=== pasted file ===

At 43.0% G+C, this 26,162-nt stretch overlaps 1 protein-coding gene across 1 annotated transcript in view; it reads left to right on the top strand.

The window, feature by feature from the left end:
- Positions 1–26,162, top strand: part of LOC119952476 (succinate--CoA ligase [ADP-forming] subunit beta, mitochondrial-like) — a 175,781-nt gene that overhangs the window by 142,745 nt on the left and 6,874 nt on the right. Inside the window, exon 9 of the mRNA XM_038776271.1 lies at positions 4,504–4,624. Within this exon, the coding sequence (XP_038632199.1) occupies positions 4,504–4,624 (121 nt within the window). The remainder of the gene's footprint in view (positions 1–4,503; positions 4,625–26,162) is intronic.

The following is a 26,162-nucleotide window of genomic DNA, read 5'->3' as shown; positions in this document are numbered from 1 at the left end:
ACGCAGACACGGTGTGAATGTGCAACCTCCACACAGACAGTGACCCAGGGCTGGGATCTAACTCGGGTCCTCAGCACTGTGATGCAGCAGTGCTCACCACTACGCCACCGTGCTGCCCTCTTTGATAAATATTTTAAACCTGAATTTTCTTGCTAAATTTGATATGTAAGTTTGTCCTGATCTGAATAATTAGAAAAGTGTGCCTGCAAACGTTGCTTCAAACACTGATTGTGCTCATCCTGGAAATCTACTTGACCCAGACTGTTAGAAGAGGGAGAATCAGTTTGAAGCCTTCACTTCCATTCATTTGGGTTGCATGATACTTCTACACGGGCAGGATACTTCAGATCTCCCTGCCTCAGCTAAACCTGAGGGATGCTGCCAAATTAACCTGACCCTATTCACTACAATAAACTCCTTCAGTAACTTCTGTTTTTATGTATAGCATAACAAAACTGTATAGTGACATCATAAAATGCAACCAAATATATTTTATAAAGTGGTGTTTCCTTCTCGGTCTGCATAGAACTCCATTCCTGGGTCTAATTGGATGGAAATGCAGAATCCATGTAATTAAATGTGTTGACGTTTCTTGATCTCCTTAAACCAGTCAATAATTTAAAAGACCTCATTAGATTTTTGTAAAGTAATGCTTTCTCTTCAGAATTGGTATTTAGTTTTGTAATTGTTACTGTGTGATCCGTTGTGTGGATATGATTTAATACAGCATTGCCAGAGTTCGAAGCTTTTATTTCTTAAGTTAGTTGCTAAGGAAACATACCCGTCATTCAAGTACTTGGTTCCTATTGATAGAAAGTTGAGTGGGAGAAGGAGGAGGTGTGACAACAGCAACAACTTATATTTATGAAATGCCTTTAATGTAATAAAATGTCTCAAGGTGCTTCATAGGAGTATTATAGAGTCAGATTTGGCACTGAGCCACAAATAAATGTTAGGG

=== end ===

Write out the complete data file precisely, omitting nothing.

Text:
At 43.0% G+C, this 26,162-nt stretch overlaps 1 protein-coding gene across 1 annotated transcript in view; it reads left to right on the top strand.

The window, feature by feature from the left end:
- Positions 1–26,162, top strand: part of LOC119952476 (succinate--CoA ligase [ADP-forming] subunit beta, mitochondrial-like) — a 175,781-nt gene that overhangs the window by 142,745 nt on the left and 6,874 nt on the right. Inside the window, exon 9 of the mRNA XM_038776271.1 lies at positions 4,504–4,624. Within this exon, the coding sequence (XP_038632199.1) occupies positions 4,504–4,624 (121 nt within the window). The remainder of the gene's footprint in view (positions 1–4,503; positions 4,625–26,162) is intronic.

The following is a 26,162-nucleotide window of genomic DNA, read 5'->3' as shown; positions in this document are numbered from 1 at the left end:
ACGCAGACACGGTGTGAATGTGCAACCTCCACACAGACAGTGACCCAGGGCTGGGATCTAACTCGGGTCCTCAGCACTGTGATGCAGCAGTGCTCACCACTACGCCACCGTGCTGCCCTCTTTGATAAATATTTTAAACCTGAATTTTCTTGCTAAATTTGATATGTAAGTTTGTCCTGATCTGAATAATTAGAAAAGTGTGCCTGCAAACGTTGCTTCAAACACTGATTGTGCTCATCCTGGAAATCTACTTGACCCAGACTGTTAGAAGAGGGAGAATCAGTTTGAAGCCTTCACTTCCATTCATTTGGGTTGCATGATACTTCTACACGGGCAGGATACTTCAGATCTCCCTGCCTCAGCTAAACCTGAGGGATGCTGCCAAATTAACCTGACCCTATTCACTACAATAAACTCCTTCAGTAACTTCTGTTTTTATGTATAGCATAACAAAACTGTATAGTGACATCATAAAATGCAACCAAATATATTTTATAAAGTGGTGTTTCCTTCTCGGTCTGCATAGAACTCCATTCCTGGGTCTAATTGGATGGAAATGCAGAATCCATGTAATTAAATGTGTTGACGTTTCTTGATCTCCTTAAACCAGTCAATAATTTAAAAGACCTCATTAGATTTTTGTAAAGTAATGCTTTCTCTTCAGAATTGGTATTTAGTTTTGTAATTGTTACTGTGTGATCCGTTGTGTGGATATGATTTAATACAGCATTGCCAGAGTTCGAAGCTTTTATTTCTTAAGTTAGTTGCTAAGGAAACATACCCGTCATTCAAGTACTTGGTTCCTATTGATAGAAAGTTGAGTGGGAGAAGGAGGAGGTGTGACAACAGCAACAACTTATATTTATGAAATGCCTTTAATGTAATAAAATGTCTCAAGGTGCTTCATAGGAGTATTATAGAGTCAGATTTGGCACTGAGCCACAAATAAATGTTAGGG